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Modifying an Existing Child Custody Arrangement

Modifying an Existing Child Custody Arrangement

The best interests of a child are central to any decision about child custody, but their needs – and their parent’s ability to meet those needs – may change over time. When this happens, either parent may request a modification of the child custody arrangement.

In general, if the terms concerning child custody have been agreed and included in a separation agreement, they will not be changed unless there has been a sufficient change in circumstances and a modification of custody is in the child's best interests. It is incumbent upon the party seeking a change in custody to demonstrate in specific terms what the circumstances were at the time of making the agreement and those that existed at the time of the application for a change. Unless there is a material change, it is unlikely that there will be any modification of the order.

A modification of an existing child custody order may be appropriate under the following circumstances:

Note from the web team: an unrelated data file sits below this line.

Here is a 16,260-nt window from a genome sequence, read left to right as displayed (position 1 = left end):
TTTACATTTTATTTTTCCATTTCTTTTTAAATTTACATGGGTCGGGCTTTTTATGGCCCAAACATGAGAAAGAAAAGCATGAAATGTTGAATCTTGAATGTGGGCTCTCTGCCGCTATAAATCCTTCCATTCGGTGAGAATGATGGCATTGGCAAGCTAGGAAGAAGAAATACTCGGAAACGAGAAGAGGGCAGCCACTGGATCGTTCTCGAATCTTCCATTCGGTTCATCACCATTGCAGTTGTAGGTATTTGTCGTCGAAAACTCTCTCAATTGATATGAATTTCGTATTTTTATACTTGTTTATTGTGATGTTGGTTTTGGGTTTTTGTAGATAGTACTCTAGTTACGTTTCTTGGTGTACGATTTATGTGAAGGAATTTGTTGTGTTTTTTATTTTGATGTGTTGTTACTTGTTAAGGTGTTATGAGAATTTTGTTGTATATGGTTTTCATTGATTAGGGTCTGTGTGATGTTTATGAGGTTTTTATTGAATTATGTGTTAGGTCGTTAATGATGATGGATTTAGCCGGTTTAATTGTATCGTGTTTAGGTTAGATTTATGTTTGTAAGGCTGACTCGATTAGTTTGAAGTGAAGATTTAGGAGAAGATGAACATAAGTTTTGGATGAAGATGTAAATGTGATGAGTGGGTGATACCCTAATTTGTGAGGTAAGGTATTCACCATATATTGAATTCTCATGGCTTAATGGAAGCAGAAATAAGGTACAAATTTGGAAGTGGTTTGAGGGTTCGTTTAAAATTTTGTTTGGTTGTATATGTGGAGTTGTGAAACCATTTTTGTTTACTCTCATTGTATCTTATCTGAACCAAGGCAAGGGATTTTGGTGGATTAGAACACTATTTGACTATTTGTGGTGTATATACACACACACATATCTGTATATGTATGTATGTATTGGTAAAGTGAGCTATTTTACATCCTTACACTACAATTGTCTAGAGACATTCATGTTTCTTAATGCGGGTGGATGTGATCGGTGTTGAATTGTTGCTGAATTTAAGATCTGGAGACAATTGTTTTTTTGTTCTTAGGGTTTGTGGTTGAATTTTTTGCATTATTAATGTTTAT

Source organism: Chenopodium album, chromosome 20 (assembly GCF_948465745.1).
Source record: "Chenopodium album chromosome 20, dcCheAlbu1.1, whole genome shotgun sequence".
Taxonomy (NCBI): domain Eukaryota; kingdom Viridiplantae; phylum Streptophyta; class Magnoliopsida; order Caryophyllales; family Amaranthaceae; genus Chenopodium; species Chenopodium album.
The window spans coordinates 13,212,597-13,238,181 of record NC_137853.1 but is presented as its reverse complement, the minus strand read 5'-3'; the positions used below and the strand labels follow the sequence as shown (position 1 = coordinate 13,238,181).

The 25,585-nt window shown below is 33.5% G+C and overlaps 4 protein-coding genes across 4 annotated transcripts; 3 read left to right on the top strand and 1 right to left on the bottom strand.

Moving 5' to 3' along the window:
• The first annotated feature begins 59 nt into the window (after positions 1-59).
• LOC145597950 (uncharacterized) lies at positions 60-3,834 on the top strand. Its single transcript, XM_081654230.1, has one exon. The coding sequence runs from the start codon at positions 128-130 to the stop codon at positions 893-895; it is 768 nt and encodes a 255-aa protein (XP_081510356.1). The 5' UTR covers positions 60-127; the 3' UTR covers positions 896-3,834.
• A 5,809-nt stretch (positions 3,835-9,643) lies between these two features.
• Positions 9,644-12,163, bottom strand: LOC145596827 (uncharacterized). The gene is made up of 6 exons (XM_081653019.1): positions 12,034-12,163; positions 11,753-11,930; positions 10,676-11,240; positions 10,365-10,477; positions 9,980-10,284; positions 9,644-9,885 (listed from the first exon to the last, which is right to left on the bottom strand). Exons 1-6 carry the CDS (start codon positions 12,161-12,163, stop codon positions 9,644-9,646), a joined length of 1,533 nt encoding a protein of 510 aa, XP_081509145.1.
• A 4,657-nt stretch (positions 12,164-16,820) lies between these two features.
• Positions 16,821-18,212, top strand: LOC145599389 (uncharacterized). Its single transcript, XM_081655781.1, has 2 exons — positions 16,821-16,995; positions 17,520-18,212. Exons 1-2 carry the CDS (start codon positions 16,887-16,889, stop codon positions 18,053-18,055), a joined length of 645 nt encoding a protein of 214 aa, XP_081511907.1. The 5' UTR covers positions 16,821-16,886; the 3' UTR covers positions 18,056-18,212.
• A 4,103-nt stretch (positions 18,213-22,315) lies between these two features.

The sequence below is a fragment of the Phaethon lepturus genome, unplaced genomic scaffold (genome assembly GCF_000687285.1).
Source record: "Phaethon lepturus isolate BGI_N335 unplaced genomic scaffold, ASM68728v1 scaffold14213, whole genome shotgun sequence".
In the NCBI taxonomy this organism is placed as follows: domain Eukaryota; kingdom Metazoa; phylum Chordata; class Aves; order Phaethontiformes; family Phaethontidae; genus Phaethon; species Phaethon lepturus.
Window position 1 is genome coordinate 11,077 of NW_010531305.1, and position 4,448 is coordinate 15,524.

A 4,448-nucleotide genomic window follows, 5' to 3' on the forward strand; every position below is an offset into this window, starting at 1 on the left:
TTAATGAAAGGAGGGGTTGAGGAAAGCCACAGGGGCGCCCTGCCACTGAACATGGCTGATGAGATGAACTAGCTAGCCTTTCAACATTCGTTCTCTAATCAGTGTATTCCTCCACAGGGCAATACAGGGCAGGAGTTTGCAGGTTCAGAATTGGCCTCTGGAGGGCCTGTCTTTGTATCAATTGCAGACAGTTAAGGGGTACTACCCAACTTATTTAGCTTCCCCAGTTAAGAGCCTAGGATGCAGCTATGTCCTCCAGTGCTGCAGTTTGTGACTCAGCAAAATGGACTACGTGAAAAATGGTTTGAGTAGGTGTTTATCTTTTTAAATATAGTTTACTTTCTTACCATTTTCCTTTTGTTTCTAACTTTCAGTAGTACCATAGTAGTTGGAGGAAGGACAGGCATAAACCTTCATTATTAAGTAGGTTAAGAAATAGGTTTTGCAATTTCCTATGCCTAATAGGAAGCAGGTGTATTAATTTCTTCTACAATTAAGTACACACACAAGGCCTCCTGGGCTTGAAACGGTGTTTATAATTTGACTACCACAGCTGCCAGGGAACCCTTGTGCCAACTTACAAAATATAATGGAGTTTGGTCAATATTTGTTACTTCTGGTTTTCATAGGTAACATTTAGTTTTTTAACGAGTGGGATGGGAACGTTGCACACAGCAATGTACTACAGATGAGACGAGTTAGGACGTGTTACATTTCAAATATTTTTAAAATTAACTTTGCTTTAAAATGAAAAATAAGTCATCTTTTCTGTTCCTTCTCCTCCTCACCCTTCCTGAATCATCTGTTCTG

• The custodial parent frequently moves
  • The custodial parent abuses drugs and/or alcohol
  • The custodial parent is emotionally unstable, abusive, or violent
  • The custodial parent frequently changes jobs or has unpredictable working hours
  • The custodial parent has experienced a significant change in income
  • The custodial parent routinely fails to make the child available for visitation with the other parent

Certainly, if there has been a finding of child abuse, a modification will be made in the best interests of the child. Here is an interesting case where modification was ordered:

"Consent order entered granting parties joint legal custody with respondent mother receiving primary physical custody and petitioner father receiving visitation. Father seeks primary physical custody alleging that mother refuses to permit him visitation. Mother appeared pro se. Child suffered from "bottle rot," which required extensive dental care at an early age, and engaged in sexualized behavior attributed to mother. Family Court awarded father sole legal custody and primary placement with visitation to mother."

While parents may come to an informal modification of a child custody agreement outside of court, this is not advisable because the new arrangement would not be legally binding. In order to safeguard your rights, it is a good idea to involve an attorney and go through the formal modification process.

If you are seeking a modification of a child custody order, a New York child custody attorney at Eiges & Orgel, PLLC is available to help. To schedule a consultation with our firm, please call us at (347) 848-1850.


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